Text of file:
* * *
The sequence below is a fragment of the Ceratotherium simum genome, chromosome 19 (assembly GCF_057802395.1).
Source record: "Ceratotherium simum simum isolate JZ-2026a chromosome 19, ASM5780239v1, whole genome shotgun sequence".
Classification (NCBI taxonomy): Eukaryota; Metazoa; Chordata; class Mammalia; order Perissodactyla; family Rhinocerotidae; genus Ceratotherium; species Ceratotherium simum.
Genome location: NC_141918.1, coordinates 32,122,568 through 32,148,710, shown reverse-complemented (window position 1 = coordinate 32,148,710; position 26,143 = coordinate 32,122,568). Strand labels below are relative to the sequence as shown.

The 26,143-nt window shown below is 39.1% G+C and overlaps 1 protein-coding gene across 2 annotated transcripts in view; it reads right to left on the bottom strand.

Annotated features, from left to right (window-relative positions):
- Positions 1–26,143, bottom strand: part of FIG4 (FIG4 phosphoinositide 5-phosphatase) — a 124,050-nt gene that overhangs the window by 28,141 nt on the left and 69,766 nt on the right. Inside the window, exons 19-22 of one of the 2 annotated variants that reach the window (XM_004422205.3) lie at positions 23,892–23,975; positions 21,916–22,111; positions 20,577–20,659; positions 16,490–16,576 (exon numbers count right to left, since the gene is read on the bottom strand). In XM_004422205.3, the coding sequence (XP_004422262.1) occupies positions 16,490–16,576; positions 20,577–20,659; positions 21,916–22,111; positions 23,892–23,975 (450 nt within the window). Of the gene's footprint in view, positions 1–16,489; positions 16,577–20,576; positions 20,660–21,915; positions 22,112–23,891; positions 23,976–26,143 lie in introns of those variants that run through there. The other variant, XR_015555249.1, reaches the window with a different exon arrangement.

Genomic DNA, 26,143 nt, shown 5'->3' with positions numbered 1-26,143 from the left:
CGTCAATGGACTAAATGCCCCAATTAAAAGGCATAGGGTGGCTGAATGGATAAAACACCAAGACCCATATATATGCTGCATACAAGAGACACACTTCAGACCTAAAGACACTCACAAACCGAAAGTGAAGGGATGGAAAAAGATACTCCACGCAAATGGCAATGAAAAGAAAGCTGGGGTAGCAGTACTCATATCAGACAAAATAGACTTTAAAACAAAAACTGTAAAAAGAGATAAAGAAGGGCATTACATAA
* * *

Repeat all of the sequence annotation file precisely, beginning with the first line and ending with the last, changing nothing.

The sequence below is a fragment of the Ceratotherium simum genome, chromosome 19 (assembly GCF_057802395.1).
Source record: "Ceratotherium simum simum isolate JZ-2026a chromosome 19, ASM5780239v1, whole genome shotgun sequence".
Classification (NCBI taxonomy): Eukaryota; Metazoa; Chordata; class Mammalia; order Perissodactyla; family Rhinocerotidae; genus Ceratotherium; species Ceratotherium simum.
Genome location: NC_141918.1, coordinates 32,122,568 through 32,148,710, shown reverse-complemented (window position 1 = coordinate 32,148,710; position 26,143 = coordinate 32,122,568). Strand labels below are relative to the sequence as shown.

The 26,143-nt window shown below is 39.1% G+C and overlaps 1 protein-coding gene across 2 annotated transcripts in view; it reads right to left on the bottom strand.

Annotated features, from left to right (window-relative positions):
- Positions 1–26,143, bottom strand: part of FIG4 (FIG4 phosphoinositide 5-phosphatase) — a 124,050-nt gene that overhangs the window by 28,141 nt on the left and 69,766 nt on the right. Inside the window, exons 19-22 of one of the 2 annotated variants that reach the window (XM_004422205.3) lie at positions 23,892–23,975; positions 21,916–22,111; positions 20,577–20,659; positions 16,490–16,576 (exon numbers count right to left, since the gene is read on the bottom strand). In XM_004422205.3, the coding sequence (XP_004422262.1) occupies positions 16,490–16,576; positions 20,577–20,659; positions 21,916–22,111; positions 23,892–23,975 (450 nt within the window). Of the gene's footprint in view, positions 1–16,489; positions 16,577–20,576; positions 20,660–21,915; positions 22,112–23,891; positions 23,976–26,143 lie in introns of those variants that run through there. The other variant, XR_015555249.1, reaches the window with a different exon arrangement.

Genomic DNA, 26,143 nt, shown 5'->3' with positions numbered 1-26,143 from the left:
CGTCAATGGACTAAATGCCCCAATTAAAAGGCATAGGGTGGCTGAATGGATAAAACACCAAGACCCATATATATGCTGCATACAAGAGACACACTTCAGACCTAAAGACACTCACAAACCGAAAGTGAAGGGATGGAAAAAGATACTCCACGCAAATGGCAATGAAAAGAAAGCTGGGGTAGCAGTACTCATATCAGACAAAATAGACTTTAAAACAAAAACTGTAAAAAGAGATAAAGAAGGGCATTACATAA